The weight gain in pregnancy is considered as a modifiable risk factor for number of the maternal and neonatal complications, the meta-analyses of the randomized controlled trials report that diet or exercise interventions during pregnancy can help reduce the excessive weight gain, however it has been noticed that it has limited effectiveness in overweight and obese women. (3) The purpose of the study was to observe the effect of maternal weight gain on pregnancy outcome. Primary outcomes were, the rate of caesarean section, the risk of operative vaginal delivery and the incidence of preeclampsia and gestational diabetes. Secondary outcomes were, neonatal birth weight, Apgar score and NICU admission. Our hypothesis was that if maternal weight gain in pregnancy is more than 16 kg then it is associated with the increased risk of caesarean section, macrosomia, preeclampsia and gestational diabetes. The patients who increased weight gain during pregnancy can be counselled pre hand about all the risks and for delivery in a tertiary care center.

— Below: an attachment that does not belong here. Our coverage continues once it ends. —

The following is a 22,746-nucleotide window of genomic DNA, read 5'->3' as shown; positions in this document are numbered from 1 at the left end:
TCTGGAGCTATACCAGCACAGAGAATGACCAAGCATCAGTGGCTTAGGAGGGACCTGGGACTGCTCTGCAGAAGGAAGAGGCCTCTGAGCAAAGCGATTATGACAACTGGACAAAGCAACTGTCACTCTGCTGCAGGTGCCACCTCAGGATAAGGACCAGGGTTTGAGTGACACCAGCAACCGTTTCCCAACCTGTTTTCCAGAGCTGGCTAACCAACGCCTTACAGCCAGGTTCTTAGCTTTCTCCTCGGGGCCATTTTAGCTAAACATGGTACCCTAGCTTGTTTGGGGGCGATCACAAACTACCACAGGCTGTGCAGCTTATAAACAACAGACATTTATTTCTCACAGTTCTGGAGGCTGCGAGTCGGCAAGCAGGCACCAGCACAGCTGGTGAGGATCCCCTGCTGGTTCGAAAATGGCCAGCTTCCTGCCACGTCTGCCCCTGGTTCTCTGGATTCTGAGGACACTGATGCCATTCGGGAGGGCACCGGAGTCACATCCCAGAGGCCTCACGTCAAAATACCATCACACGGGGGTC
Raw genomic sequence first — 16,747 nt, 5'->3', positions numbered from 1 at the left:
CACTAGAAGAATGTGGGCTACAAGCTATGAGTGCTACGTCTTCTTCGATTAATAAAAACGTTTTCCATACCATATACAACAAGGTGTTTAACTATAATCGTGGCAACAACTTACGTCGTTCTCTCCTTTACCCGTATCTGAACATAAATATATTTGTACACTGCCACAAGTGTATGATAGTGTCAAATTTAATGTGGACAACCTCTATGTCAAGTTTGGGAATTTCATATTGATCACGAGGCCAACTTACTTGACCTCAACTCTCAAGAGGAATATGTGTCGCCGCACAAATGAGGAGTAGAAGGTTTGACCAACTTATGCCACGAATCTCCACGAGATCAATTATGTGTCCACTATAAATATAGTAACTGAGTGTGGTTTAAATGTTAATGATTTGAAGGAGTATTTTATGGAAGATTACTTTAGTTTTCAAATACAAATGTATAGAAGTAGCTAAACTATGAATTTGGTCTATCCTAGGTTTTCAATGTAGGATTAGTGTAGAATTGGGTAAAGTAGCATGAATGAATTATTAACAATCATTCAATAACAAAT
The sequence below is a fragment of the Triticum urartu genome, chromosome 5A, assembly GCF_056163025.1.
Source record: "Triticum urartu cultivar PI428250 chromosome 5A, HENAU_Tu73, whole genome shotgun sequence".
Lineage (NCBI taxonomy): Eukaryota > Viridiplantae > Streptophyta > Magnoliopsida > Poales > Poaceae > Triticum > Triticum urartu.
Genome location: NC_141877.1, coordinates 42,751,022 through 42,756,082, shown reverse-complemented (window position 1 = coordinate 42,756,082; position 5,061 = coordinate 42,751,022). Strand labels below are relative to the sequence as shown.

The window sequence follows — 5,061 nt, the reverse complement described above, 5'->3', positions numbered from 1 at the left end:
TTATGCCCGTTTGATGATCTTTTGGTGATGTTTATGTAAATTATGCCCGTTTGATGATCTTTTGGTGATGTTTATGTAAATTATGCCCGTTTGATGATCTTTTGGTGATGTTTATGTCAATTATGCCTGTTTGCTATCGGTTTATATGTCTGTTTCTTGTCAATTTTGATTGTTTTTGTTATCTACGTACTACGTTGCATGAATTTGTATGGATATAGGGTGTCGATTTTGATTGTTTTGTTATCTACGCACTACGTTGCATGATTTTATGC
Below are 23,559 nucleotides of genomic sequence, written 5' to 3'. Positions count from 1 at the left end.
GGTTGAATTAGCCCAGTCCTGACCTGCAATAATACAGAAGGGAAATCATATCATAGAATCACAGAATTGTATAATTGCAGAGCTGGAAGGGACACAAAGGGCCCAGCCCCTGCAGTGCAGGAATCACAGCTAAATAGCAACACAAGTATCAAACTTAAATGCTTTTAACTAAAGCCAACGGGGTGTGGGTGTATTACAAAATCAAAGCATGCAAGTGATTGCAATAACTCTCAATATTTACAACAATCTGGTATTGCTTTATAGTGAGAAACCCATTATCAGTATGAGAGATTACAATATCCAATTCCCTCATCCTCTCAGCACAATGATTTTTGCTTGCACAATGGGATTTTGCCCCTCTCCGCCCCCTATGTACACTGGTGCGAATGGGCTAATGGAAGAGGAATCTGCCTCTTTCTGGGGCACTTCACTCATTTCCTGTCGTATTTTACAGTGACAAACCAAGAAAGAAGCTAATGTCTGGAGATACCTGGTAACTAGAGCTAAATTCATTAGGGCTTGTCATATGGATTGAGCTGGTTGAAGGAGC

Materials and Methods

It was prospective observational study; the data was calculated from 01/01/2021 till 30/10/2021. It was done in Dr. Sulaiman Al Habib Hospital Sweidi, which is a 350 bedded tertiary care Hospital. All the primigravidas, having singleton, term pregnancy with cephalic presentation and BMI between18.5-24.9kg/m2at the time of the booking, were enrolled to the trial. The total number of the patients initially enrolled were 412. Out of which 3.3% (n=14), came out to be known diabetic, 1.9 % (n=8) and 2.4% (n=10) were found to be known hypertensive and known case of hypothyroidism respectively and were excluded from the trial. Out of the remaining 380 patients, 3% (n=12) had miscarriage in the first three months of the pregnancy, 4.12% (n=17) delivered prematurely and 5.09% (n=21 patients were booked for the elective LSCS (due to breech, transverse lie, etc.) so were excluded from the trial. The total number of the patients who were included in the trial were 330.